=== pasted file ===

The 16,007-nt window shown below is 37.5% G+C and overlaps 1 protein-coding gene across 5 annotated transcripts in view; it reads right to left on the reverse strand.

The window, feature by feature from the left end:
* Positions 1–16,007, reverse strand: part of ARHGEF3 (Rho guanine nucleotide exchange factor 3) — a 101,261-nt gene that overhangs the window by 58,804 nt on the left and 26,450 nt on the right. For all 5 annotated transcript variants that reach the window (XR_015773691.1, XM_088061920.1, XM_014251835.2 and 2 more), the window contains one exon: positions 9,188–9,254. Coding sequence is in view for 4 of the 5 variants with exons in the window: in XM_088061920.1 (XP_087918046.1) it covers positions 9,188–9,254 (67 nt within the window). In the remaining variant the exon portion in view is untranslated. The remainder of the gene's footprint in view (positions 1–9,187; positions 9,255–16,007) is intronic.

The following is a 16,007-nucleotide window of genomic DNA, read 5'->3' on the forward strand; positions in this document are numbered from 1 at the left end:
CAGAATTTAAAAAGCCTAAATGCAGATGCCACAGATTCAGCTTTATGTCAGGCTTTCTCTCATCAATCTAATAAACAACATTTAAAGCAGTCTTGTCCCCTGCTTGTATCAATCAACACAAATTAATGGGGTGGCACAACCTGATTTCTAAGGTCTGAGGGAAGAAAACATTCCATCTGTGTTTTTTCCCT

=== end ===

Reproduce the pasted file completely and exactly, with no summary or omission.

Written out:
The 16,007-nt window shown below is 37.5% G+C and overlaps 1 protein-coding gene across 5 annotated transcripts in view; it reads right to left on the reverse strand.

The window, feature by feature from the left end:
* Positions 1–16,007, reverse strand: part of ARHGEF3 (Rho guanine nucleotide exchange factor 3) — a 101,261-nt gene that overhangs the window by 58,804 nt on the left and 26,450 nt on the right. For all 5 annotated transcript variants that reach the window (XR_015773691.1, XM_088061920.1, XM_014251835.2 and 2 more), the window contains one exon: positions 9,188–9,254. Coding sequence is in view for 4 of the 5 variants with exons in the window: in XM_088061920.1 (XP_087918046.1) it covers positions 9,188–9,254 (67 nt within the window). In the remaining variant the exon portion in view is untranslated. The remainder of the gene's footprint in view (positions 1–9,187; positions 9,255–16,007) is intronic.

The following is a 16,007-nucleotide window of genomic DNA, read 5'->3' on the forward strand; positions in this document are numbered from 1 at the left end:
CAGAATTTAAAAAGCCTAAATGCAGATGCCACAGATTCAGCTTTATGTCAGGCTTTCTCTCATCAATCTAATAAACAACATTTAAAGCAGTCTTGTCCCCTGCTTGTATCAATCAACACAAATTAATGGGGTGGCACAACCTGATTTCTAAGGTCTGAGGGAAGAAAACATTCCATCTGTGTTTTTTCCCT